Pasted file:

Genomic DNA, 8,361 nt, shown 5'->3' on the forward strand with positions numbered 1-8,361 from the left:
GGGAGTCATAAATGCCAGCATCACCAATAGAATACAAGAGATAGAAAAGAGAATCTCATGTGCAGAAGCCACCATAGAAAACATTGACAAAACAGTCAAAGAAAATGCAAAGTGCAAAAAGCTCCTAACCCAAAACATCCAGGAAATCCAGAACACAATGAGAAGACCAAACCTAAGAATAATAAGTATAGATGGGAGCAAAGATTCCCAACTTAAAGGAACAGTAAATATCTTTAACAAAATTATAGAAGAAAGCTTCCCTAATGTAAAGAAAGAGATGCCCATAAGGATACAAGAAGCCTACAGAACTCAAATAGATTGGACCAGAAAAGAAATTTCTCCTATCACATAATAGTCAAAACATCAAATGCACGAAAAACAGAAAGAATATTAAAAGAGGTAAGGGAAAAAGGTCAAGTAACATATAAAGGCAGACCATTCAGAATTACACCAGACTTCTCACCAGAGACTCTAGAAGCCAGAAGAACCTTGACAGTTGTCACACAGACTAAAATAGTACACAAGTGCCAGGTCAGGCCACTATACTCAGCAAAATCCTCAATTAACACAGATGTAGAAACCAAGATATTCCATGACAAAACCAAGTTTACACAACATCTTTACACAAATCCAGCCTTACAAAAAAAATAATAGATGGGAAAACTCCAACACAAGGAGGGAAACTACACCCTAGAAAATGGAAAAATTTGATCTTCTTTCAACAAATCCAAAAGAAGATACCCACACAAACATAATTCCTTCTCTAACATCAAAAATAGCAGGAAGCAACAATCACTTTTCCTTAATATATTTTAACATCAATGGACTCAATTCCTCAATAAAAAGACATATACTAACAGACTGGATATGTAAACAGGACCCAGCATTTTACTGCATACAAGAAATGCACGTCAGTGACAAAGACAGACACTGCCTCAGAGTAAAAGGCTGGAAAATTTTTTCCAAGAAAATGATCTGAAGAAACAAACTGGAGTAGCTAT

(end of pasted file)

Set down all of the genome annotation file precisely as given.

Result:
Genomic DNA, 8,361 nt, shown 5'->3' on the forward strand with positions numbered 1-8,361 from the left:
GGGAGTCATAAATGCCAGCATCACCAATAGAATACAAGAGATAGAAAAGAGAATCTCATGTGCAGAAGCCACCATAGAAAACATTGACAAAACAGTCAAAGAAAATGCAAAGTGCAAAAAGCTCCTAACCCAAAACATCCAGGAAATCCAGAACACAATGAGAAGACCAAACCTAAGAATAATAAGTATAGATGGGAGCAAAGATTCCCAACTTAAAGGAACAGTAAATATCTTTAACAAAATTATAGAAGAAAGCTTCCCTAATGTAAAGAAAGAGATGCCCATAAGGATACAAGAAGCCTACAGAACTCAAATAGATTGGACCAGAAAAGAAATTTCTCCTATCACATAATAGTCAAAACATCAAATGCACGAAAAACAGAAAGAATATTAAAAGAGGTAAGGGAAAAAGGTCAAGTAACATATAAAGGCAGACCATTCAGAATTACACCAGACTTCTCACCAGAGACTCTAGAAGCCAGAAGAACCTTGACAGTTGTCACACAGACTAAAATAGTACACAAGTGCCAGGTCAGGCCACTATACTCAGCAAAATCCTCAATTAACACAGATGTAGAAACCAAGATATTCCATGACAAAACCAAGTTTACACAACATCTTTACACAAATCCAGCCTTACAAAAAAAATAATAGATGGGAAAACTCCAACACAAGGAGGGAAACTACACCCTAGAAAATGGAAAAATTTGATCTTCTTTCAACAAATCCAAAAGAAGATACCCACACAAACATAATTCCTTCTCTAACATCAAAAATAGCAGGAAGCAACAATCACTTTTCCTTAATATATTTTAACATCAATGGACTCAATTCCTCAATAAAAAGACATATACTAACAGACTGGATATGTAAACAGGACCCAGCATTTTACTGCATACAAGAAATGCACGTCAGTGACAAAGACAGACACTGCCTCAGAGTAAAAGGCTGGAAAATTTTTTCCAAGAAAATGATCTGAAGAAACAAACTGGAGTAGCTAT